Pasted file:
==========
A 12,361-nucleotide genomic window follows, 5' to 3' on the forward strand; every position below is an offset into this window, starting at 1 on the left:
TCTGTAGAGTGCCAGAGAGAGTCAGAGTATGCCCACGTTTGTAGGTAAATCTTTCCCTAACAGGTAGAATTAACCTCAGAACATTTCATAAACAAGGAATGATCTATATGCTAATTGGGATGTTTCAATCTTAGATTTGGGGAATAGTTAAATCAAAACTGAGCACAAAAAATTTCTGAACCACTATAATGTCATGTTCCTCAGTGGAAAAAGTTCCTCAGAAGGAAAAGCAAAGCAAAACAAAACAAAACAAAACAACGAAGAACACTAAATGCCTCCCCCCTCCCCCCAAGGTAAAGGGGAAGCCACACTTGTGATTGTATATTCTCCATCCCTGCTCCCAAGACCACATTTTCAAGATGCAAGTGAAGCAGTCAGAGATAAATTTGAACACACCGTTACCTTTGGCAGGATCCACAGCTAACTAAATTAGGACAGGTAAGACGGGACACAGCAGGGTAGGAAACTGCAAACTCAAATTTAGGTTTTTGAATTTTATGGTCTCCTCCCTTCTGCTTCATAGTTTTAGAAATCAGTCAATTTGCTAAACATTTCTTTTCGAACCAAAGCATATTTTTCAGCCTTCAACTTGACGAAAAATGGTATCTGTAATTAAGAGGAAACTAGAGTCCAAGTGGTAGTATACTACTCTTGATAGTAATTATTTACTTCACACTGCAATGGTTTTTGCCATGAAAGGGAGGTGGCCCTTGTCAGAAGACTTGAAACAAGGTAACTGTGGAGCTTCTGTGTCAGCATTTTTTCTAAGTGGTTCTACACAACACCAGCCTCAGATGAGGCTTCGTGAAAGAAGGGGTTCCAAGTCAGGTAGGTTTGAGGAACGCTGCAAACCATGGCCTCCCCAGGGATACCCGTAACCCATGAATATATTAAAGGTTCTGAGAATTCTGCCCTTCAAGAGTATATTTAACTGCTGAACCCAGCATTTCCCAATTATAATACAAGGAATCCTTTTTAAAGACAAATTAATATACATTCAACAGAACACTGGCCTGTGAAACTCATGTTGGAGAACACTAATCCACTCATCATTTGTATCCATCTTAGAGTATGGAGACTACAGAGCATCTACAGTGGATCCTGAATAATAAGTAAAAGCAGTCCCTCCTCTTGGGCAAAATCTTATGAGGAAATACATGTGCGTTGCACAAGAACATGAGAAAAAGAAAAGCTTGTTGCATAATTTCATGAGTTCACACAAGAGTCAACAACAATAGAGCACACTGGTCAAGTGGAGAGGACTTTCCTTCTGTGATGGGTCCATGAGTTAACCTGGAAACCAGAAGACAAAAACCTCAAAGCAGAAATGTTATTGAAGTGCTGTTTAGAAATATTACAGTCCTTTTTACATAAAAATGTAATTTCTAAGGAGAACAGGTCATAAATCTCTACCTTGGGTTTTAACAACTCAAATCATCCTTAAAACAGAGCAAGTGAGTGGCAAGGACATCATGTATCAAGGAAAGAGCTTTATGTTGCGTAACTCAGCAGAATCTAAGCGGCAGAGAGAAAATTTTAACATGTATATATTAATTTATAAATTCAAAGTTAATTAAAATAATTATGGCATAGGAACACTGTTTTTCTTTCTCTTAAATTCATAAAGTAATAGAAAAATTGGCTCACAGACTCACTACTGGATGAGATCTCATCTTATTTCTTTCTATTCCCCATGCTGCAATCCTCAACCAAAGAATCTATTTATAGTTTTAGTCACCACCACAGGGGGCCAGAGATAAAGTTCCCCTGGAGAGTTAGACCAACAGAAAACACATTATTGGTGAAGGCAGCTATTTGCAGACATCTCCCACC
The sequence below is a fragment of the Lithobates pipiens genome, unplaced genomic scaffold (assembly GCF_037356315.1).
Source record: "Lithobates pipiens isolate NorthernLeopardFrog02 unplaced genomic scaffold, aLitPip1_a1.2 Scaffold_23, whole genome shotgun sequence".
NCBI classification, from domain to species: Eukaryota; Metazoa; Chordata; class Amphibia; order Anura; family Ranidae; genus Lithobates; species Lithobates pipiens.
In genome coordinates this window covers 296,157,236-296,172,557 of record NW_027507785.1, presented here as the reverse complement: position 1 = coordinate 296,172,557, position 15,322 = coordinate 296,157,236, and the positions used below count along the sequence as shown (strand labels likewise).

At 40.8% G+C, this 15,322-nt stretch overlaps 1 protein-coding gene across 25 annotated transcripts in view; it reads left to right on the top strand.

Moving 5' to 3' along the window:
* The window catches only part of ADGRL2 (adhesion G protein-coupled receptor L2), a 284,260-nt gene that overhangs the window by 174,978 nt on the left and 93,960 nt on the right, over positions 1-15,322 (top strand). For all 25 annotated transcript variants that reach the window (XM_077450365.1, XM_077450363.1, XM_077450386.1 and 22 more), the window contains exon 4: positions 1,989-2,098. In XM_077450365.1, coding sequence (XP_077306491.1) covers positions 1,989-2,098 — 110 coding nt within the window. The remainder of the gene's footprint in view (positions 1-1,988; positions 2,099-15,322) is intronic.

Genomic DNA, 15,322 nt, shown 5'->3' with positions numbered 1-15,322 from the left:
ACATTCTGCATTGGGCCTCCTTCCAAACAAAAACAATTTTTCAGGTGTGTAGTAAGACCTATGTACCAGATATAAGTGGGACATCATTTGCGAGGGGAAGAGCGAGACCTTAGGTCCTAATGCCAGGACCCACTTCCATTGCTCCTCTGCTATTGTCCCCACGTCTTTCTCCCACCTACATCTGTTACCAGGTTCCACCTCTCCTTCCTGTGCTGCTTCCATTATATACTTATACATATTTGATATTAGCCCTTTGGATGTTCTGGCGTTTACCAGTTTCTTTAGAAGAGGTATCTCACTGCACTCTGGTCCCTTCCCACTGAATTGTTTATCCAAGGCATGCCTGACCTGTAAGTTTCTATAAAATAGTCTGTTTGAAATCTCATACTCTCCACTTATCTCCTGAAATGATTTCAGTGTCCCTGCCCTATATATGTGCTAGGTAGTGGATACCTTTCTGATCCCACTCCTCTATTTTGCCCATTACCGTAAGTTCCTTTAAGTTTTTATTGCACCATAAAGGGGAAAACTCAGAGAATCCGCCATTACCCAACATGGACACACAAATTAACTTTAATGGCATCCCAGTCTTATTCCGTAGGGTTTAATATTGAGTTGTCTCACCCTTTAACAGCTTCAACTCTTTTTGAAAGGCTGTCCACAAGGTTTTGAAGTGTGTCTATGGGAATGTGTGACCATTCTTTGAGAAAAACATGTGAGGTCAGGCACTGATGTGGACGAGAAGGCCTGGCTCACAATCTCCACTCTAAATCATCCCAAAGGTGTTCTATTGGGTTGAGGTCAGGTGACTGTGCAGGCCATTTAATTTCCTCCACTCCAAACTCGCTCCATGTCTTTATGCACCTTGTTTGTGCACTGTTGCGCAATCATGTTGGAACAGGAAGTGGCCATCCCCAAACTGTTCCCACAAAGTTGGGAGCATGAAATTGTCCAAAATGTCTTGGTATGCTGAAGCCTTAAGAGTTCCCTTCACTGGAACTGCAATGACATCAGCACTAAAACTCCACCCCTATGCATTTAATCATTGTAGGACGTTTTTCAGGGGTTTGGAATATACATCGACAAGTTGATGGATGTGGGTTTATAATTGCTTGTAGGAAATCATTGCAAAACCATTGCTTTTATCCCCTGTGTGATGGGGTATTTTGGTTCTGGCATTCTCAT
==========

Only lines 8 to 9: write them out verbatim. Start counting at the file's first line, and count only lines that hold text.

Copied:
Moving 5' to 3' along the window:
* The window catches only part of ADGRL2 (adhesion G protein-coupled receptor L2), a 284,260-nt gene that overhangs the window by 174,978 nt on the left and 93,960 nt on the right, over positions 1-15,322 (top strand). For all 25 annotated transcript variants that reach the window (XM_077450365.1, XM_077450363.1, XM_077450386.1 and 22 more), the window contains exon 4: positions 1,989-2,098. In XM_077450365.1, coding sequence (XP_077306491.1) covers positions 1,989-2,098 — 110 coding nt within the window. The remainder of the gene's footprint in view (positions 1-1,988; positions 2,099-15,322) is intronic.